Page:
This is a really cool topic -- if I knew more about existentialism I would write it. I think it's important to take into account Japanese philosophy and culture and how that affects the writers of shonen manga and anime. – Chris4 years ago
How do famous works of existential philosophy: particularly those published in the late 19th/early 20th century fit into the role of human extant today? Specifically to the younger generations that are experiencing a deep uncertainty and fear towards the future? This can be drawn from works by Hermann Hesse, Nietzsche, Camus, Sartre, etc.
This is an interesting topic. I do think history repeats itself and that there is a lot to learn from philosophy. Also, learning from how humanity survived other hardships and catastrophes is a good thing for people today as well. – birdienumnum172 months ago
I also hope someone will write about this topic. But to me, the more interesting perspective is how older people feel about their value and relation to the society given that the pandemic hits them the hardest and there is a growing sense that we may scarify the old and weak so that we can reopen the society for younger people, who are eager to work and socialize. – ctshng2 months ago
Friends, That 70s Show, Community, The Office, Modern Family, the list spans kilometres. These kinds of ensemble tv shows, where rather than being just one main character, the focus is on a main group of characters, are incredibly popular today.
Investigate WHY that is. Is it something to do with the kind of show – many shows with ensemble casts are comedy or sit-com? Can viewers better find someone to relate to within a group, rather than with a designated sole protagonist? Does it open more expansive avenues for story-telling, when the focus is on six different people as opposed to just one? Does this keep viewers more invested, less bored? Is it the relationship aspect that draws viewers in? Do they enjoy feeling part of the on-screen group’s little family? Arguably, within a group, characters can afford to be more flawed as they have their peers to keep them in check, does this make for more relatable characters? Or is it the opposite, do these shows create caricatures (the smart one, the funny one, etc.) and is that why people enjoy it?
This article should offer specific examples of TV shows and what it is about them that people enjoyed.
There is something about this TV show formula that just works, and an article offering an answer to ‘why?’ could be very interesting and insightful.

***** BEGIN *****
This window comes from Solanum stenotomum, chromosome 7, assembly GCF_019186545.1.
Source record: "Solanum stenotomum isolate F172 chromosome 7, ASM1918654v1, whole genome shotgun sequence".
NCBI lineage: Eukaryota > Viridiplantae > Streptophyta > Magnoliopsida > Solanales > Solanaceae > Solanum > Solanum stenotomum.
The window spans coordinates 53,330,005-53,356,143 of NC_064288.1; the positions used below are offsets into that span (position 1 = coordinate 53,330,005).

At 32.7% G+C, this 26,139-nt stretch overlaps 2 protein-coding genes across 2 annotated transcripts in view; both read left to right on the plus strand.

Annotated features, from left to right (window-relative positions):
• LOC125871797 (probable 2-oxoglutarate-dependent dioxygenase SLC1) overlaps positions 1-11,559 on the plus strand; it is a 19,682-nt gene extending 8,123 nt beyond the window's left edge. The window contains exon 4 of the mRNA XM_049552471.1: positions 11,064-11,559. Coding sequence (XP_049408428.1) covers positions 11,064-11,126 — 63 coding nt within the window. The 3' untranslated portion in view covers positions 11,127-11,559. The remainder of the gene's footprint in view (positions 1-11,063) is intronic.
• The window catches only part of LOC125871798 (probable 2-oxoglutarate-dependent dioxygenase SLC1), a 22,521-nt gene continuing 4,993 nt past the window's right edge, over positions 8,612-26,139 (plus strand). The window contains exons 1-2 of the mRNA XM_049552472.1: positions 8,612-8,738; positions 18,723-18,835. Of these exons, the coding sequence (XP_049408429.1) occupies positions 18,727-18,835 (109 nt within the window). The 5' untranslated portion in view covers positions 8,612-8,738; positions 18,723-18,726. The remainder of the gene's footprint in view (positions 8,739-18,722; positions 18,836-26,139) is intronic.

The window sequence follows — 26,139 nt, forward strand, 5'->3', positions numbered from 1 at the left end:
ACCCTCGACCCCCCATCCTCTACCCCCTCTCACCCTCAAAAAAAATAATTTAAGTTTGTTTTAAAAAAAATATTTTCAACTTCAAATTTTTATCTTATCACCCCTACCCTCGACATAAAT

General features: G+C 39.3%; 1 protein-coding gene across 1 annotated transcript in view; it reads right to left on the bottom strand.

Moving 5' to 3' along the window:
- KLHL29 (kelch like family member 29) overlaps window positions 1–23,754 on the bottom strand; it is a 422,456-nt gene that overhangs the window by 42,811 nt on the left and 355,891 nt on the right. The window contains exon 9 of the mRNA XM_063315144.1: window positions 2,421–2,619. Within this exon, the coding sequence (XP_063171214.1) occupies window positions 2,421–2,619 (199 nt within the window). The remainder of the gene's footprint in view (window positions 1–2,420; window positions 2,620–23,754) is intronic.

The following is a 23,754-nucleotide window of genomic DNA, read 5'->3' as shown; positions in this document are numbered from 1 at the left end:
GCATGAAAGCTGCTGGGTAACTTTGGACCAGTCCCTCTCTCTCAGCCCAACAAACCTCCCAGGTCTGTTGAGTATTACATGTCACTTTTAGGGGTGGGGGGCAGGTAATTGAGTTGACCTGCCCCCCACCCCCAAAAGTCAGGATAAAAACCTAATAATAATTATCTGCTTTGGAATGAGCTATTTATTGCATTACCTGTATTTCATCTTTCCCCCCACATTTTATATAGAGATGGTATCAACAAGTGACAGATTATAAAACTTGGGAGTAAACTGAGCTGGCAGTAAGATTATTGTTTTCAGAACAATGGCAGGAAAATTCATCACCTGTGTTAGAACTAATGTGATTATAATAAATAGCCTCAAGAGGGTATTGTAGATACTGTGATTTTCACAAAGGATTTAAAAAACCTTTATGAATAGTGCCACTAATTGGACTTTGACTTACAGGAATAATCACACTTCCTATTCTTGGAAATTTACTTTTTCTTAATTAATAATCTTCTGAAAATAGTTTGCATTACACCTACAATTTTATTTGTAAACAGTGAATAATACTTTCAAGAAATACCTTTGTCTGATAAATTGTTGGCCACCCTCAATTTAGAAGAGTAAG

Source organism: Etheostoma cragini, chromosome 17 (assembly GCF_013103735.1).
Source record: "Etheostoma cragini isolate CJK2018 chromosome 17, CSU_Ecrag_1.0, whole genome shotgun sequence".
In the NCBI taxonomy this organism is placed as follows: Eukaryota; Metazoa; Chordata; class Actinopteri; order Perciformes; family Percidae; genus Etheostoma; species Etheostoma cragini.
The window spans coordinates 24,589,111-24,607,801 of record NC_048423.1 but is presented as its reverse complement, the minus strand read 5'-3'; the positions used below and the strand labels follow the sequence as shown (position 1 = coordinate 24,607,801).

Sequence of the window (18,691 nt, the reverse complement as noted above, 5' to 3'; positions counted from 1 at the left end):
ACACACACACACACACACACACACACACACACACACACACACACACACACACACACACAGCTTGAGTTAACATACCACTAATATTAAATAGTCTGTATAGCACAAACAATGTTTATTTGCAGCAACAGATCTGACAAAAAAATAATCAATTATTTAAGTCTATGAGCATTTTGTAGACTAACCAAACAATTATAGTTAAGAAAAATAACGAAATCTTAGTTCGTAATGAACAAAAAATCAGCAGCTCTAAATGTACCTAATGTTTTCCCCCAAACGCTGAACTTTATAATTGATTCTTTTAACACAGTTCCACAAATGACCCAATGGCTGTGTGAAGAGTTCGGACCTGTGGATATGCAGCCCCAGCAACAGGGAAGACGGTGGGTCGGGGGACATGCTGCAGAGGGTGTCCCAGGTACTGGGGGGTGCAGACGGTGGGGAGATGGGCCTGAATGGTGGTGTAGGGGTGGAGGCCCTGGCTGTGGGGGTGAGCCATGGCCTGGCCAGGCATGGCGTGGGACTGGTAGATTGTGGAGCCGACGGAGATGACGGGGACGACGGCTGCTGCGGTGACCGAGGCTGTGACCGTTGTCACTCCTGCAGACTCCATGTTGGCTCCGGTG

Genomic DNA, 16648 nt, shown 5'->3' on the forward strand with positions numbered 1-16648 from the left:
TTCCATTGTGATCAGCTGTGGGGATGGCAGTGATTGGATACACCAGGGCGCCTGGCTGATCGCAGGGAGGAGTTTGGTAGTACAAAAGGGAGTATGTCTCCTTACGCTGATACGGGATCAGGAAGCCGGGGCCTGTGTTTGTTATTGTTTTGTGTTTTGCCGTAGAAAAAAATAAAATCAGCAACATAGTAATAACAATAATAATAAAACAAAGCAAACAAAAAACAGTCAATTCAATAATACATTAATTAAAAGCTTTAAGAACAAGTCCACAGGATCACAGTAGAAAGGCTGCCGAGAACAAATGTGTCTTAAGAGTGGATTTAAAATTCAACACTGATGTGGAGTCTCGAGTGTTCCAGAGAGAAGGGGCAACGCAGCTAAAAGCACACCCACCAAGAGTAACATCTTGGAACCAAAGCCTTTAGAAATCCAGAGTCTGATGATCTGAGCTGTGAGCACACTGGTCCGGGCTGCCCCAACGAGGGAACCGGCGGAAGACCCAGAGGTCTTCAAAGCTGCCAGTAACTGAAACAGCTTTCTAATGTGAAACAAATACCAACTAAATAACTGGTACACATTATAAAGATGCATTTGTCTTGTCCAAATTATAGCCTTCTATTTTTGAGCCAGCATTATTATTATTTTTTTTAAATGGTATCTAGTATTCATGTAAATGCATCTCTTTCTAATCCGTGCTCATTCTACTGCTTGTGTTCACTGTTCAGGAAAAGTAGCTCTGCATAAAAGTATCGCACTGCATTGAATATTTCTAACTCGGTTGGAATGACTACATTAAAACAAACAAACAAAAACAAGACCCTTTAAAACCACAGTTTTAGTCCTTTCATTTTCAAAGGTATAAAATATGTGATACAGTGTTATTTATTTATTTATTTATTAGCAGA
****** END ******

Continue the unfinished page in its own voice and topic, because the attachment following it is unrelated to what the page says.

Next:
Interesting topic! The cool thing about ensemble casts is that it gives more audience members a chance to find someone they can relate to. If there's a single defined protagonist, you either relate to that person or you don't. If there's a large ensemble cast, though, then it's more likely you can connect to someone in a fairly major role. – Debs2 weeks ago
Certainly the writing team has more work cut out for them with an ensemble cast as opposed to one main character. Also, it leaves the door open to additional characters that interact with one or more of the main cast. Ensembles, represent a wider slice of the demographic pie and gives multiple actors a chance to shine. Often lesser character's get a spin-off show for themselves. One main character can be daunting for that specific actor, as many are less capable of truly engaging the audience. If a viewer misses an episode of a one character show, it can be hard to understand what may have happened or will happen but with an ensemble you can play to the strengths of the other actor's character's. If your main star does something outside of work that the viewing public doesn't like, or perhaps is illegal or unseamly it can wreck a perfectly good or even great show. Just look at what happened to the Rosanne reboot. She ruined what arguably was and would have been a multi season hit show. Rosanne flipped out on social media and the show got axed quickly. If I was part of that cast I would have been very upset at what the main character did on her own time. I'll close this out by also saying that it's much harder to handle the eventual fall from stardom if you're a former Superstar that was a singular character, than if you had a group of stellar characters to play with. There's more than a handful of actor's that took that fall hard. Some didn't make it through that pain and ended up destroyed by depression, drugs, alcohol and heartbreak and in the absolute worst outcome suicide. Super Stardom isn't for everyone. – WillyMac22 hours ago